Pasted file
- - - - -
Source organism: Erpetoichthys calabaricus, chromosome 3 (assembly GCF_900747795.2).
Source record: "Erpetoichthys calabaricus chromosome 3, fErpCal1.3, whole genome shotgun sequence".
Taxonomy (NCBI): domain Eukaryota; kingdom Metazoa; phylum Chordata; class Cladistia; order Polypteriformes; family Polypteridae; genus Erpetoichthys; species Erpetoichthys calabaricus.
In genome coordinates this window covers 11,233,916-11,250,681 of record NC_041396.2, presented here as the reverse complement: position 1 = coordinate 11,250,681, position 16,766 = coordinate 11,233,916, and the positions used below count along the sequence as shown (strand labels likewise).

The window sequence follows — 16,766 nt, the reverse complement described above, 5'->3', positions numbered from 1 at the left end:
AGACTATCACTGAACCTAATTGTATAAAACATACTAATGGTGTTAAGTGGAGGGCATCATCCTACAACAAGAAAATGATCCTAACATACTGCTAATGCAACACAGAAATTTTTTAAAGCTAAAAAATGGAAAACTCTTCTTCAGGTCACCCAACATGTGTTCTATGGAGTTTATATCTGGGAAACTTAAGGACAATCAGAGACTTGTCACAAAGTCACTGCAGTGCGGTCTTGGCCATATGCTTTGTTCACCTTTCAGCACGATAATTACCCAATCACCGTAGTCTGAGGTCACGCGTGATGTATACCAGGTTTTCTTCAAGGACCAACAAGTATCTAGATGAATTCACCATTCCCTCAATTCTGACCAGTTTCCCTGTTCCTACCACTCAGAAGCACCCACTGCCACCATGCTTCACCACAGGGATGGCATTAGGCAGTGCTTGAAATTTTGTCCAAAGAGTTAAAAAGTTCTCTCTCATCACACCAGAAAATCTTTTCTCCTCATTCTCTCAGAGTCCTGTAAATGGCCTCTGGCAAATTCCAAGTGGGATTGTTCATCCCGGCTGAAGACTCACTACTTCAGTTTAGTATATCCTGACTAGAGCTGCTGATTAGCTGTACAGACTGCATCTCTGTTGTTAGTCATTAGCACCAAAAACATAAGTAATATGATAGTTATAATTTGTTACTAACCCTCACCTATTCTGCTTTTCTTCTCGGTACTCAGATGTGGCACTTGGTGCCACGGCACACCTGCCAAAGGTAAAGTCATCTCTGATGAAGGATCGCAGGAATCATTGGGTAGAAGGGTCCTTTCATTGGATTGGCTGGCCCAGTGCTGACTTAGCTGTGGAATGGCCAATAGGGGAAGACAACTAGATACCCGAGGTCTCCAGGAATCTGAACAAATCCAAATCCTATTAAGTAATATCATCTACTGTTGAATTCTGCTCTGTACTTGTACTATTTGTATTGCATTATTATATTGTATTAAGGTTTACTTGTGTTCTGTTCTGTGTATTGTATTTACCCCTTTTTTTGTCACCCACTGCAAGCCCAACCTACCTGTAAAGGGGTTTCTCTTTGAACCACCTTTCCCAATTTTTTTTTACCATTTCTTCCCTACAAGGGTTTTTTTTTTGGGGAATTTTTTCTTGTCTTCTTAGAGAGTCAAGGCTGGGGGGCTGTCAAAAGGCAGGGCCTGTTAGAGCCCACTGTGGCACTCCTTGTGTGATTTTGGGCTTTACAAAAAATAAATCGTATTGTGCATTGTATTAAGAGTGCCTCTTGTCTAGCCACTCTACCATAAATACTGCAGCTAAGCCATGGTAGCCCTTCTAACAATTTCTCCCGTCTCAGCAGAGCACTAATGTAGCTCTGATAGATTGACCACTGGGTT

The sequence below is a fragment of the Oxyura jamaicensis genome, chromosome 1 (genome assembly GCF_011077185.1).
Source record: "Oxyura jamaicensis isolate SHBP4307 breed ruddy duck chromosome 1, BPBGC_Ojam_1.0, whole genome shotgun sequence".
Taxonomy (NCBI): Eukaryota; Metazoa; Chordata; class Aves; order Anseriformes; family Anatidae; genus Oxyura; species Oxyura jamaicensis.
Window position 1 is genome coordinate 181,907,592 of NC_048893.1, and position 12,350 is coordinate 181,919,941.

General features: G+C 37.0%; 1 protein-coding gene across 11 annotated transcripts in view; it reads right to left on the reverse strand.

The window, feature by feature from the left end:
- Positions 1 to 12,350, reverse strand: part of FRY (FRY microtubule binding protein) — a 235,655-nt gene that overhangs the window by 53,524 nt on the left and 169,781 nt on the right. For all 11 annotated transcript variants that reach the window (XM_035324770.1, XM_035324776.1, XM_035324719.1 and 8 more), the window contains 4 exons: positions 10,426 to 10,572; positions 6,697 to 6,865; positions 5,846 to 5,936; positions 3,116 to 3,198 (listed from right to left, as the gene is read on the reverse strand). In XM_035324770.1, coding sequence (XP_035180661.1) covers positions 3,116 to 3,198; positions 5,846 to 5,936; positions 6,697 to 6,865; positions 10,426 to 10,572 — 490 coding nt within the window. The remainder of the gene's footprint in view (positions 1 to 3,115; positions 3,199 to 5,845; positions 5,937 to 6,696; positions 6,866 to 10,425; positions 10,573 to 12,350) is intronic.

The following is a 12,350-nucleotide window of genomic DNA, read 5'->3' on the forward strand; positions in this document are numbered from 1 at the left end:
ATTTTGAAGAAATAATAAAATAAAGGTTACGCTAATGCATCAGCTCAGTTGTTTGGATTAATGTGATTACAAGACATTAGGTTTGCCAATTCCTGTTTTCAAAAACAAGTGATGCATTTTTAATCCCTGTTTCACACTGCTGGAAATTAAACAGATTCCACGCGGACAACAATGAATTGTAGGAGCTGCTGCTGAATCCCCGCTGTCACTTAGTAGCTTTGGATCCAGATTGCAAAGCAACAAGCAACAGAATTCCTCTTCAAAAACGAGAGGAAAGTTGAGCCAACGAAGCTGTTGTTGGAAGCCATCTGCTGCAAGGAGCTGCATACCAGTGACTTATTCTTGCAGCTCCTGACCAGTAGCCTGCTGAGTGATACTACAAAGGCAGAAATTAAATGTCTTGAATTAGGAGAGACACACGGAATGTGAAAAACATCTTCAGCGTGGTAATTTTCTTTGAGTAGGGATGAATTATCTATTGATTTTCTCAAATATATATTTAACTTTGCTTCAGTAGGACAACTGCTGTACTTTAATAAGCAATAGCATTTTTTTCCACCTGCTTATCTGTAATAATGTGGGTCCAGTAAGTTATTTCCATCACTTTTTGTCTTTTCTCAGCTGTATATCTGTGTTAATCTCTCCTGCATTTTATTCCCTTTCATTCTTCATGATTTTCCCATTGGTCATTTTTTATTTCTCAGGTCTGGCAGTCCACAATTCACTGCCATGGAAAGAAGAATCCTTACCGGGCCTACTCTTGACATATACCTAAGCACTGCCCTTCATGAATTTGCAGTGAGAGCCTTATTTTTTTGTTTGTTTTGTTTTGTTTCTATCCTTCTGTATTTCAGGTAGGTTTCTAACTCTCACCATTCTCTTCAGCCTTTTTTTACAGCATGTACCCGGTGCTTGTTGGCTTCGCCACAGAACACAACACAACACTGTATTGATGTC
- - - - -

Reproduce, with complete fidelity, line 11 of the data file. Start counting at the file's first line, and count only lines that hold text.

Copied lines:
General features: G+C 37.0%; 1 protein-coding gene across 11 annotated transcripts in view; it reads right to left on the reverse strand.